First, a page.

5 Tips for Dealing with Confrontation

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5 Tips for Dealing with Confrontation

Dealing with confrontation is never easy or fun.  We like our day to be filled with people getting along and being kind to one another.  Not drama. As much as we might try to avoid confrontation, it’s inevitable.  We’ve all said or done things without thinking it through.


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Avoiding confrontation can actually make a problem worse because it builds and builds to a point that causes us as much stress (if not more) than dealing with the situation.  Confrontation can happen with a family member, friends, a colleague or a complete stranger.  There may or may not be past conflict.  No matter the situation, these 5 tips are helpful to consider when dealing with confrontation. 

5 Tips for Dealing with Confrontation 


1.  Address the confrontation with a question.    

Asking a question in a calm manner can be helpful to air things out and resolve confrontation.  Three questions you could use might be: 

Have I said something to offend you?

Is there something I need to do differently?

What can we do to move forward? 

These questions show that you are considerate of their perspective and genuinely want to resolve the issue.  


2. Simply listen during confrontation.    

Unfortunately, there are those people who actually delight in confrontation. They want someone to hear them, loud and clear.  Their focus is to get a reaction from us but the truth is, the more we hear them out, the less confrontational they will be.  The key in these situations is to not get defensive or take things personal.  Instead, listen calmly and just say “I’m sorry you feel that way.”

This approach may seem like avoiding confrontation but you’re actually meeting it head on.  It might not be the reaction the other person is hoping for, but it can lead to a more positive outcome.    

First job confrontation

I got one of my earliest lessons with this at one of my first jobs at a retail store.  I was working good ‘ol layaway one evening and a guy came in to pay for and pick up his stuff.  However, he had not made a payment within the terms and his stuff had been put back on the shelves.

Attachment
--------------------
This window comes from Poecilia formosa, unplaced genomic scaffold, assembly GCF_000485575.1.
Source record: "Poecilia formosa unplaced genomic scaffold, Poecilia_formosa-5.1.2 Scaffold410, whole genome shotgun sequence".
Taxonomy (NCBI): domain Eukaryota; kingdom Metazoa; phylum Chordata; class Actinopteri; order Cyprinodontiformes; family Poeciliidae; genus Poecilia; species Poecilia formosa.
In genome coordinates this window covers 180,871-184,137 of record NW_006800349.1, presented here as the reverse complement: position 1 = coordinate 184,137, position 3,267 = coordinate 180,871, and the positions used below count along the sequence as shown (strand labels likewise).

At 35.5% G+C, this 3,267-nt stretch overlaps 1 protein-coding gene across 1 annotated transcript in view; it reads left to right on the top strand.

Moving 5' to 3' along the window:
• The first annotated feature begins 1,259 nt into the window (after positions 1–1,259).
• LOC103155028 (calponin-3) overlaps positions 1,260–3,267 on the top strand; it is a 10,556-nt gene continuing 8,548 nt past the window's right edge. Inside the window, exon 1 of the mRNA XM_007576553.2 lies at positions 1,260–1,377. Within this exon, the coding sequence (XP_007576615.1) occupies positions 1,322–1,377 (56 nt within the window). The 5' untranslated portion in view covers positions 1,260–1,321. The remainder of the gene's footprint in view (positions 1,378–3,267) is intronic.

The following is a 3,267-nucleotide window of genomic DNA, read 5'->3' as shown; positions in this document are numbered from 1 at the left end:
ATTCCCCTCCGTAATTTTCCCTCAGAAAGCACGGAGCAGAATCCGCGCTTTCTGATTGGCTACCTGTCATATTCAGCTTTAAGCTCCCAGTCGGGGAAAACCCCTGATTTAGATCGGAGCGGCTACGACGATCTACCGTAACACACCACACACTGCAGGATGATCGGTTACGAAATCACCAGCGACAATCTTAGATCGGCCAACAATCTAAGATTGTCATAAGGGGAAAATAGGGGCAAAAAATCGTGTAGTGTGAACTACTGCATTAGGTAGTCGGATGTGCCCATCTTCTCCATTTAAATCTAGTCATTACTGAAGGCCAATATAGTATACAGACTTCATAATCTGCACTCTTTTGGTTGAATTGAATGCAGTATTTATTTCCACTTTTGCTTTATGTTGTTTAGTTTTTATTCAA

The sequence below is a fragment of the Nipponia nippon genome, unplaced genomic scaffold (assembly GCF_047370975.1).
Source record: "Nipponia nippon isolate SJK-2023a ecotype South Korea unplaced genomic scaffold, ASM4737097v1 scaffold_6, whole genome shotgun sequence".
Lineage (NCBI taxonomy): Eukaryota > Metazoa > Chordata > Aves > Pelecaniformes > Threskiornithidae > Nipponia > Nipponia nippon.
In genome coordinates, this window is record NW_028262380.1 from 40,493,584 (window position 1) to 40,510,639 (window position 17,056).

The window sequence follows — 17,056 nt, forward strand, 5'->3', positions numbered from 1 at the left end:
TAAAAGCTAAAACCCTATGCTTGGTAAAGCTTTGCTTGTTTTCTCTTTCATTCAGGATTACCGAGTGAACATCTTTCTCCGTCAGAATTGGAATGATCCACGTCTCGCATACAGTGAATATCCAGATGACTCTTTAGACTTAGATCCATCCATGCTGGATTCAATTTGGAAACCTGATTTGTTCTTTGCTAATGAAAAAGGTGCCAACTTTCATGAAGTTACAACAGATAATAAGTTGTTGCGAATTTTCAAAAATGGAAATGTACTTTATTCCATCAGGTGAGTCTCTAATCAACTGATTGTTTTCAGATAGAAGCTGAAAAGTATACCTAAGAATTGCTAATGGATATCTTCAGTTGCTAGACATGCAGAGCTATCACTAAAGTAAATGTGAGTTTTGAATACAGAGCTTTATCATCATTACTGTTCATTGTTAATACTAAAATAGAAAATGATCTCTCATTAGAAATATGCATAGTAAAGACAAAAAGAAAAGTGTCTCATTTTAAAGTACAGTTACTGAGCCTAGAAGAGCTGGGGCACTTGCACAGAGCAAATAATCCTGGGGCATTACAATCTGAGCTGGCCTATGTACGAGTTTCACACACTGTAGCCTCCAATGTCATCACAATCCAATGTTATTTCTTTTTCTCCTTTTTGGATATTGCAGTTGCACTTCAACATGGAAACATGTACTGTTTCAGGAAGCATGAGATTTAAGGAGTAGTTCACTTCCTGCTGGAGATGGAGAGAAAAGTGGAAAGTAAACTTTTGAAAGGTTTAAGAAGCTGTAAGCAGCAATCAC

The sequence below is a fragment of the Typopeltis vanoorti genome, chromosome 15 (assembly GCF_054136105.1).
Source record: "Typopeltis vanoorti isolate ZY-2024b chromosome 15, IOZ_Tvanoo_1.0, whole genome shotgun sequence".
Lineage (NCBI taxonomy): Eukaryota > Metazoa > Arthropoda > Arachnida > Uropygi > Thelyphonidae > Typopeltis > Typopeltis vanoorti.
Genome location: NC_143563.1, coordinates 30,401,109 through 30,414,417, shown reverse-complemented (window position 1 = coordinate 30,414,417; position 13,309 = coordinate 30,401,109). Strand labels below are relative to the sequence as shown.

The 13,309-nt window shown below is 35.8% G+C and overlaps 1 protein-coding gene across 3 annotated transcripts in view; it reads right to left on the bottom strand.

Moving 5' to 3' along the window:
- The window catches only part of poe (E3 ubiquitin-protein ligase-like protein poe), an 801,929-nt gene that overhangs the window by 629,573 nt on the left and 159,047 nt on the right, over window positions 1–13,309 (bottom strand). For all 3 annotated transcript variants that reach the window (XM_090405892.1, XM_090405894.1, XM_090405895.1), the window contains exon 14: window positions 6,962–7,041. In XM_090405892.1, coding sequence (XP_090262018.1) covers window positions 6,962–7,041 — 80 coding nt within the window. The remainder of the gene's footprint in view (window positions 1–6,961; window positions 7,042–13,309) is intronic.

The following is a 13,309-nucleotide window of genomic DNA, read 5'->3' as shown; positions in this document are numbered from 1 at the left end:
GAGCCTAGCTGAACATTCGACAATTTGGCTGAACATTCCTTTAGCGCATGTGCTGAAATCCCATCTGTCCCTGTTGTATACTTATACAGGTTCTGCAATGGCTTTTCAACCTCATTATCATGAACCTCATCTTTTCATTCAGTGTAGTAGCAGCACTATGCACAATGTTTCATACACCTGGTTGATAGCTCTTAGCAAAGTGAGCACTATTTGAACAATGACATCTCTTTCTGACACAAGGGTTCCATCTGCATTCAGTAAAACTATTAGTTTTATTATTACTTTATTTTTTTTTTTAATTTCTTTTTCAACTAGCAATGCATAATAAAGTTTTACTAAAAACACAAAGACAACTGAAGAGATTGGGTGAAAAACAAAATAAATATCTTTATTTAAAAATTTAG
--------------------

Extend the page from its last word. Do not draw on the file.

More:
He was not happy.  He used many “choice” words and it went on awhile. If I would have felt threatened, I could have called security but this guy just needed to vent and I was on the receiving end.  I told him I would be happy to help him find those items again and I understood why he was upset.  A couple of hours after he left, I got a phone call.  That man actually called back and apologized for his rant!  Sometimes simply listening is a strategy to deal with confrontation! 


3- Stay solution focused in a confrontational situation.  

The best outcome is one with minimal “damage” and enough resolve to move forward.  This requires staying focused on solutions.  It’s easy in the heat of the moment to bring up other people or problems.  Instead, always bring the conversation back to the solutions and moving forward.  


4- Diffuse confrontation with your body language.  

In the midst of a confrontational moment, whether we realize it or not, our body language speaks volumes.  We can project positive body language to help diffuse the situation.  These would include things like:

  • Making eye contact
  • Nodding head 
  • Keeping hands open

This is different than body language that communicates negative feelings such as:

  • Looking away
  • Crossing arms
  • Clenching fists 

Our body language can help us diffuse confrontational moments and make it clear we are seeking a positive outcome. 

This short video about body language to make a good first impression is also appropriate to consider when dealing with confrontation. 

5- Take time to cool off and collect your thoughts.   

If you know confrontation is inevitable, take time to cool off and collect your thoughts.  This gives you time to be more thoughtful with your words.  It gives you time to think through solutions and approach the situation more proactively and less reactive. 


What if it goes from bad to worse?   

If you are in a confrontational situation and things go from bad to worse, end it.  Let the person know you are not getting anywhere and need to talk after there has been time to calm down or, in the situation of a coworker, tell them you will have to continue the conversation with a supervisor.  For the time being, you agreed to disagree and remove yourself from the situation. 


How to not take it personal

Many times you are just on the receiving end of a bigger problem that you may never see.  I had someone explain it this way once and I’ve never forgotten it…

You approach a dog laying in the street and it’s wounded.  You want to help it but it’s confused and hurt and growling.  Despite the aggression, you still feel sympathetic and understand why the dog is acting the way it is.  

With people, we don’t often know or see what’s really going on behind the scenes.  It doesn’t give them right to lash out, but, if we could only see underneath the layers, we’d probably have more sympathy to the situation.  This is really helpful when trying not to take confrontation personally.    

Seek First to Understand Covey Quote

What’s good about confrontation?

What is the good news when we deal with confrontation?  It paves the way for improving relationships, learning from the situation, and being grateful for healthy friendships.  We learn.  We grow.  Stress is reduced.  Many times it is the path to healing and forgiveness.  Finally, that’s when dealing with confrontation becomes a good thing.  

What about you?  Any tips for dealing with confrontation to gain a positive outcome?   

Dealing with Confrontation


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